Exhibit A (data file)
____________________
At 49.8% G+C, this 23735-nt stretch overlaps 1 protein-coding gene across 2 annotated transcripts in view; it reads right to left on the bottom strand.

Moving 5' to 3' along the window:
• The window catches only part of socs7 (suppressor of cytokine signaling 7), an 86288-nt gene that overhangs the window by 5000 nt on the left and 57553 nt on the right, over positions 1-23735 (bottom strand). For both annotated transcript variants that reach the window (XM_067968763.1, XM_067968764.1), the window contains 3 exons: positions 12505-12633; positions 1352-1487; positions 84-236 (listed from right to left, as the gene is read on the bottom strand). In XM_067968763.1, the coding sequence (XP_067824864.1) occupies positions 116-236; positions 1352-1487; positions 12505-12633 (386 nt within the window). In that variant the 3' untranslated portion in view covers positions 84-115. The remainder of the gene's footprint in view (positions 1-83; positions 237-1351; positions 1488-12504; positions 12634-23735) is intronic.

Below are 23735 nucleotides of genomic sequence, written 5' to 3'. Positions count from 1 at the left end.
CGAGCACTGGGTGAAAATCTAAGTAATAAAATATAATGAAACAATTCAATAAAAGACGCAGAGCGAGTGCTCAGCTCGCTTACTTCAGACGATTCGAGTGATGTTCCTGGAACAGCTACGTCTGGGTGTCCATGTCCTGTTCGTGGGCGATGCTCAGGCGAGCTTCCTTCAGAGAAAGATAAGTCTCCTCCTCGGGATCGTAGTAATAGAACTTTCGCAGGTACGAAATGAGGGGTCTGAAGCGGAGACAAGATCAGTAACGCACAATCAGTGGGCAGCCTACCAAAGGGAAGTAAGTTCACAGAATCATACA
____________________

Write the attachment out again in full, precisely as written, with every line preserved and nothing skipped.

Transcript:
At 49.8% G+C, this 23735-nt stretch overlaps 1 protein-coding gene across 2 annotated transcripts in view; it reads right to left on the bottom strand.

Moving 5' to 3' along the window:
• The window catches only part of socs7 (suppressor of cytokine signaling 7), an 86288-nt gene that overhangs the window by 5000 nt on the left and 57553 nt on the right, over positions 1-23735 (bottom strand). For both annotated transcript variants that reach the window (XM_067968763.1, XM_067968764.1), the window contains 3 exons: positions 12505-12633; positions 1352-1487; positions 84-236 (listed from right to left, as the gene is read on the bottom strand). In XM_067968763.1, the coding sequence (XP_067824864.1) occupies positions 116-236; positions 1352-1487; positions 12505-12633 (386 nt within the window). In that variant the 3' untranslated portion in view covers positions 84-115. The remainder of the gene's footprint in view (positions 1-83; positions 237-1351; positions 1488-12504; positions 12634-23735) is intronic.

Below are 23735 nucleotides of genomic sequence, written 5' to 3'. Positions count from 1 at the left end.
CGAGCACTGGGTGAAAATCTAAGTAATAAAATATAATGAAACAATTCAATAAAAGACGCAGAGCGAGTGCTCAGCTCGCTTACTTCAGACGATTCGAGTGATGTTCCTGGAACAGCTACGTCTGGGTGTCCATGTCCTGTTCGTGGGCGATGCTCAGGCGAGCTTCCTTCAGAGAAAGATAAGTCTCCTCCTCGGGATCGTAGTAATAGAACTTTCGCAGGTACGAAATGAGGGGTCTGAAGCGGAGACAAGATCAGTAACGCACAATCAGTGGGCAGCCTACCAAAGGGAAGTAAGTTCACAGAATCATACA